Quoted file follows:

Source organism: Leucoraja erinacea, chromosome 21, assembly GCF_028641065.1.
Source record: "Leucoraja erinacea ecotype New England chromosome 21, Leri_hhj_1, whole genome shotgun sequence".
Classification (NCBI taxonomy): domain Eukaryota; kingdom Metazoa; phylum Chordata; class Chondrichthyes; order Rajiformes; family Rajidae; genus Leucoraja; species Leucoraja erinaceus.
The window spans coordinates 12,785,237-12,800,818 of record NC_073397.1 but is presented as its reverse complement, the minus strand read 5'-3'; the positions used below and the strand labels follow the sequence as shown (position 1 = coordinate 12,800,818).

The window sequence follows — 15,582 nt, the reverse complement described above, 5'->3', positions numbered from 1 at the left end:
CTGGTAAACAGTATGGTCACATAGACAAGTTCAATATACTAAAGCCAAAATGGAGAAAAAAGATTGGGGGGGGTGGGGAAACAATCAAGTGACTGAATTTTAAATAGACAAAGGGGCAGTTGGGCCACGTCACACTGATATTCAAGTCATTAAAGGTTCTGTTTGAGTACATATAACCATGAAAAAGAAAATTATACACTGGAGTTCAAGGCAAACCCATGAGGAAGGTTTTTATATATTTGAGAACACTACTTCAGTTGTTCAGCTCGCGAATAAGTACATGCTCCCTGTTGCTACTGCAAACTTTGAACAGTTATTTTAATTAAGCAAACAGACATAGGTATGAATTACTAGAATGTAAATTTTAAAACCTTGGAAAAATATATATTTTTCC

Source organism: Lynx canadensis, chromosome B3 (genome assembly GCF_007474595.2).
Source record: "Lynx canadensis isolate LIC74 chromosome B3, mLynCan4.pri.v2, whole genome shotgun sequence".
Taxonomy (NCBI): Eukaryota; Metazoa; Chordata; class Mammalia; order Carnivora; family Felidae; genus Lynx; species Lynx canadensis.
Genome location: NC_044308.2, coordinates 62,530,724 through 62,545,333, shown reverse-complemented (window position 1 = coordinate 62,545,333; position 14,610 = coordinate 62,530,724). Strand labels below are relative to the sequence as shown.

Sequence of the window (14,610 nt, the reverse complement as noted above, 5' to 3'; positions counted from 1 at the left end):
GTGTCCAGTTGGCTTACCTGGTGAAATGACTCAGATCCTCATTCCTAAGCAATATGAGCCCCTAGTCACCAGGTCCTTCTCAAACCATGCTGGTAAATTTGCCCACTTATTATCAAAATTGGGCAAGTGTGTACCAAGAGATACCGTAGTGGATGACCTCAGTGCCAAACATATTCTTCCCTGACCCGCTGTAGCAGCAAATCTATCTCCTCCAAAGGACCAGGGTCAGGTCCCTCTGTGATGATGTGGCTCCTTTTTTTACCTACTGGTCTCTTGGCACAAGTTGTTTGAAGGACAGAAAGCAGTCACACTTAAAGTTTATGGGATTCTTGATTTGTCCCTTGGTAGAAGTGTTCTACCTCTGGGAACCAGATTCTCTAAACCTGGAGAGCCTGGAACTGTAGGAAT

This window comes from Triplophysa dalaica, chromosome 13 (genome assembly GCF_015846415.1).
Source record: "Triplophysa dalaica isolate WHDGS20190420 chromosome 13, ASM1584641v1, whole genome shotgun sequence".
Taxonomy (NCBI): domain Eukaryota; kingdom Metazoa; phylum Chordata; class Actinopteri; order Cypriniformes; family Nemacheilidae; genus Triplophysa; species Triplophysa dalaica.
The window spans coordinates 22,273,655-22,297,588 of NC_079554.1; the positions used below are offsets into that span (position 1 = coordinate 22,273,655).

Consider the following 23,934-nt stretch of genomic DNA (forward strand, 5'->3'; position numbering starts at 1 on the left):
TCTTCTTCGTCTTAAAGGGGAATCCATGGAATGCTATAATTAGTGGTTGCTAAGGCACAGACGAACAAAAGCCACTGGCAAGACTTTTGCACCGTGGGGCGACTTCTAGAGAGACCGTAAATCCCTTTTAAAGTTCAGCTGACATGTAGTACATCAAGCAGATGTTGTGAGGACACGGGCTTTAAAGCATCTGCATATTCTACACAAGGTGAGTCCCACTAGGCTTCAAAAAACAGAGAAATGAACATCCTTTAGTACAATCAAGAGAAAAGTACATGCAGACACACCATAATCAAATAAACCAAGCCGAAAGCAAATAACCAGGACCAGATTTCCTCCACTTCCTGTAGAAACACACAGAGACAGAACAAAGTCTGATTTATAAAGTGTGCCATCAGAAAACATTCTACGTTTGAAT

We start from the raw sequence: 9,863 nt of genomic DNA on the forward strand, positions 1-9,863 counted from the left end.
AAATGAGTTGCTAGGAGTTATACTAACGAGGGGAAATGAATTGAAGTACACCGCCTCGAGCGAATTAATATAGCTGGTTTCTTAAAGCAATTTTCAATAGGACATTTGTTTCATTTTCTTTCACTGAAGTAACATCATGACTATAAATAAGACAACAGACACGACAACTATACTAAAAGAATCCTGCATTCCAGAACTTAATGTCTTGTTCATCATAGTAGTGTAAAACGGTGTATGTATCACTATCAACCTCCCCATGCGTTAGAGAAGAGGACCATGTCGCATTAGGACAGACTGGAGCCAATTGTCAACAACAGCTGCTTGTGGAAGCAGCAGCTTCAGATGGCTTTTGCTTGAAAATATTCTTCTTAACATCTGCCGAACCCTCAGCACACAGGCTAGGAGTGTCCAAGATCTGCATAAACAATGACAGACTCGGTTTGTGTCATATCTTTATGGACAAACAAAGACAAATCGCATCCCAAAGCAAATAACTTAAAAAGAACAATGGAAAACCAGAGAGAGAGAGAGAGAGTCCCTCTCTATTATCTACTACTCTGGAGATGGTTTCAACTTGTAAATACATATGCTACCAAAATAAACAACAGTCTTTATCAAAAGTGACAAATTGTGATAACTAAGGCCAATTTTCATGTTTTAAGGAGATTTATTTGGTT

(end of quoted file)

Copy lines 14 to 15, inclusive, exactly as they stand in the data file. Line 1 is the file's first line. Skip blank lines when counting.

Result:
Source record: "Triplophysa dalaica isolate WHDGS20190420 chromosome 13, ASM1584641v1, whole genome shotgun sequence".
Taxonomy (NCBI): domain Eukaryota; kingdom Metazoa; phylum Chordata; class Actinopteri; order Cypriniformes; family Nemacheilidae; genus Triplophysa; species Triplophysa dalaica.